Documentary shows Canadian connection in Peruvian mining conflict

Devil's OperationThe tale of a priest, the devil, a mine and the mine’s private army has hit the Toronto Hot Docs Canadian International Documentary Festival just as Canada is debating whether it should give taxpayer money and government services to mining companies with poor human rights and environmental records outside Canada.

The Devil Operation
, produced and directed by Canadian filmmaker and journalist Stephanie Boyd, adds to a list of recent documentaries that feature a Canadian connection, mining, human rights violations and environmental disaster, including Return to El Salvador, the story of how a protester against a Canadian mine turned up dead, and Under the Rich Earth which explores the use of private paramilitary squads by Canadian mining companies in Ecuador.

Governor General's Awards - Shortlist coincides with troubles of the day

As always, five English-language books were shortlisted for this year's Governor General's prize for fiction. The majority deal with war. As Canadians struggle with the tragedy of Afghanistan and our military's foggy role in it, this is not likely a coincidence.

Film manifests the divine

TORONTO - The media today, whether it be newspapers, radio, TV, the movies or the web, is a pervasive, and, some might add, invasive fact of life in the 21st century. Is the incredible influence that the secular media have on our lives all the more evidence that we are turning our backs on God?

Salt+Light doc wins international award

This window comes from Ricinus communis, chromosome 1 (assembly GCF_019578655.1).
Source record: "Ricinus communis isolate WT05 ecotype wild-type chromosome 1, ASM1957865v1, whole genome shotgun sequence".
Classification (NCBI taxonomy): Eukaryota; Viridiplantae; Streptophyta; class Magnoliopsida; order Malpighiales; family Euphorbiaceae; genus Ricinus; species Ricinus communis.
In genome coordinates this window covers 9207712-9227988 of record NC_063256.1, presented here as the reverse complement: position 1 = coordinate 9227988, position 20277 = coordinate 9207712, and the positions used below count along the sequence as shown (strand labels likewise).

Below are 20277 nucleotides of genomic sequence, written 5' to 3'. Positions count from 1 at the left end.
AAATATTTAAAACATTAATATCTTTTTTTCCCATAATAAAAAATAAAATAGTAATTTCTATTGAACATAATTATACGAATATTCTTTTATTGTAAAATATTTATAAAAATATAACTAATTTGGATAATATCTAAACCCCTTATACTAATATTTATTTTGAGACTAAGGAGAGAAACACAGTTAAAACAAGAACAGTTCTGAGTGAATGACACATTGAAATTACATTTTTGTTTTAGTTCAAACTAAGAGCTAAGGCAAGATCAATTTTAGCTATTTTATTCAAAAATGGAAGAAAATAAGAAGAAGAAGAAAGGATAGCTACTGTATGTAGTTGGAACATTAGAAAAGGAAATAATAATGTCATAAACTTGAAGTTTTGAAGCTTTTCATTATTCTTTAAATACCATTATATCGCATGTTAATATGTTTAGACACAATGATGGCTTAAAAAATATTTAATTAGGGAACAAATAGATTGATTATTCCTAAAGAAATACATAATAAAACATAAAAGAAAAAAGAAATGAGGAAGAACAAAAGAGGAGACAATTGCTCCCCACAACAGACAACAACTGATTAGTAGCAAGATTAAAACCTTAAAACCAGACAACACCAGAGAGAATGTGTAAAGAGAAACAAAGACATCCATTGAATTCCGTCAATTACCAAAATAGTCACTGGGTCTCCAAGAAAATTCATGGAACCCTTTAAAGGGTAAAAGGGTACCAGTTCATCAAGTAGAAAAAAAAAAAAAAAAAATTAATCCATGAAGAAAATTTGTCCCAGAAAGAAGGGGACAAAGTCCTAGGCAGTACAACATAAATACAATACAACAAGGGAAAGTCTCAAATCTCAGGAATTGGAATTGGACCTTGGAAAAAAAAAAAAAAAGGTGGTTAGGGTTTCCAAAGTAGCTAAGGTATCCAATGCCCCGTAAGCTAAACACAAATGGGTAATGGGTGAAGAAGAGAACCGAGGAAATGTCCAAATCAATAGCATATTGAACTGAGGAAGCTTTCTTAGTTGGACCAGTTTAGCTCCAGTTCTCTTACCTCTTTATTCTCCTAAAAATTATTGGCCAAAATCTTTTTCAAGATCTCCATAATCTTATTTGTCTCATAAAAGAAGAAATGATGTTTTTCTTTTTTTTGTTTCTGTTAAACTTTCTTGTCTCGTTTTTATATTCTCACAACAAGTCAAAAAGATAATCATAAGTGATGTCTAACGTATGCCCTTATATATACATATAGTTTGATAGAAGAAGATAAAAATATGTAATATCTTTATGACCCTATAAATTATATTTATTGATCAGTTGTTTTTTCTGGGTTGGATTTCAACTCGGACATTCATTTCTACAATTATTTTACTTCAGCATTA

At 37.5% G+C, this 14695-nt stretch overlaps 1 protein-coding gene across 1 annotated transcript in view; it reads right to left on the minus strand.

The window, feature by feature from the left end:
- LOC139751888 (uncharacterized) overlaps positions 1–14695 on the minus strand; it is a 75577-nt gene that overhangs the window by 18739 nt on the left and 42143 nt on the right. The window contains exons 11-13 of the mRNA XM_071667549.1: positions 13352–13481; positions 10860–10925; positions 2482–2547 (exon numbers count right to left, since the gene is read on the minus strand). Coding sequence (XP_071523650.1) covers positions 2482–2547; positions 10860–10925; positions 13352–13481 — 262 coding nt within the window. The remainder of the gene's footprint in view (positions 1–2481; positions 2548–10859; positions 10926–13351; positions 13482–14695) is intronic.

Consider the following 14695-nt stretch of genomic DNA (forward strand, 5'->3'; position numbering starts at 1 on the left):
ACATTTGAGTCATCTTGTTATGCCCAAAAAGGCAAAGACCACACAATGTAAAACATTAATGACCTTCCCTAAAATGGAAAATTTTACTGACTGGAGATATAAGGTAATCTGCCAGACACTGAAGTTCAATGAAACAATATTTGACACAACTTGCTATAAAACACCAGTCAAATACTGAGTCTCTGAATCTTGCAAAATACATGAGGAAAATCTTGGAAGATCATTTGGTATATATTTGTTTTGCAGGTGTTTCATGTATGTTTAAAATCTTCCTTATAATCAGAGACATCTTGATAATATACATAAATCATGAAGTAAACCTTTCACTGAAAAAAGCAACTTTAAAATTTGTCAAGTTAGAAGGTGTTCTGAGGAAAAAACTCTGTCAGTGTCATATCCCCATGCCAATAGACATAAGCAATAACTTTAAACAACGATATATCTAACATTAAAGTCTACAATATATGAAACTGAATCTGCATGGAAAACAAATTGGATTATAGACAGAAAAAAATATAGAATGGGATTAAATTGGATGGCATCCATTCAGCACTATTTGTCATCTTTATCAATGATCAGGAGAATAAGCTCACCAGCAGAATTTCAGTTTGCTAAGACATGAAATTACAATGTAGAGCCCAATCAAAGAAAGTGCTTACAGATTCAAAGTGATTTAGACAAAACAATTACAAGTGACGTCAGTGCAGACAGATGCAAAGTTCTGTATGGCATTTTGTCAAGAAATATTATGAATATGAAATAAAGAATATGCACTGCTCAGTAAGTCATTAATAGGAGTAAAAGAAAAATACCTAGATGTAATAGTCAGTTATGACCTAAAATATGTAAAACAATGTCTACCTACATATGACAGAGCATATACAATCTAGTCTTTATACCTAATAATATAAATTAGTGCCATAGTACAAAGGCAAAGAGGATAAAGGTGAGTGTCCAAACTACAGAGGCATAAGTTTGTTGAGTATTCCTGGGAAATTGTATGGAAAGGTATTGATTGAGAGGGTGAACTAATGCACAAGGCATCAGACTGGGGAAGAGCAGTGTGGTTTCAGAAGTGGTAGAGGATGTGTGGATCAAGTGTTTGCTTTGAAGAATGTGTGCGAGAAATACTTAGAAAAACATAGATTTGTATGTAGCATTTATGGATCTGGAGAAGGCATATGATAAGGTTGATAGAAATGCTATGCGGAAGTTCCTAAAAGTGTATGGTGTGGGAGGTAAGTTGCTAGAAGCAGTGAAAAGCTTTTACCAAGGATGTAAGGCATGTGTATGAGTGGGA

TORONTO - Salt + Light Television’s Opus Dei: Decoding God’s Work took the best TV documentary award at the Religion Today Festival in Trento, Italy, Oct. 14.

Church sticks with the familiar in its art

{mosimage}TORONTO - Artist Elizabeth Adams has been making art for churches for 30 years. Her latest commission, titled Unbind Them, is on view at St. Philip the Apostle Anglican Church in Toronto. Despite her years spent studying in Italy, and her love of Romanesque architecture on display in the front hall of her home and studio, almost none of Adams’ work has seen the inside of a Catholic church.

Ireland Park will bring immigrant experience to life

TORONTO - When Ireland Park opens at the foot of Bathurst Street June 21, the 25-metre-long wall commemorating those who died on Toronto’s waterfront in 1847 will display 663 names. Blank spaces have been left for the 461 whose names have disappeared from the historical record.

Cambridge artist's monstrance a gift to Benedict XVI

Pope Benedict XVI accepts a monstranceWhen he was designing a monstrance around the idea of the Holy Trinity a decade go, sculptor Achim Klaas never thought he would be presenting it to the Pope.

But that’s exactly what happened April 21 when Klaas, 59, met Pope Benedict XVI and gave him the monstrance as a gift just days after the official celebration of the Pope’s five-year pontificate.

From Genesis to the Apocalypse

academyawardThe most important information in the bookends of the Bible, Genesis and Apocalypse, is the stuff that tells us who we are. Identity is one of the most deeply religious questions we can ask.

Play asks the ethical questions that need to be asked

Theatre review: Chimera

Chimera is an engaging play about a topic which is rarely dealt with in theatre. For that reason alone it is well worth seeing, but it is also well acted and well staged, thought provoking and topical.

Giller Award winner has sense of service

dr. lamTORONTO - One gets the sense from reading selections from Dr. Vincent Lam's Scotiabank-Giller Prize-winning new collection, Bloodletting and Miraculous Cures, that the author would have made an excellent reporter had his time not already been taken up with medicine and fiction writing.

Art exhibit tells story of Christ

{mosimage}WELLAND, Ont. - The One Called Jesus, a travelling art exhibit with lifelike, highly detailed characters, is winning rave reviews from visitors during a month-long stop in Welland.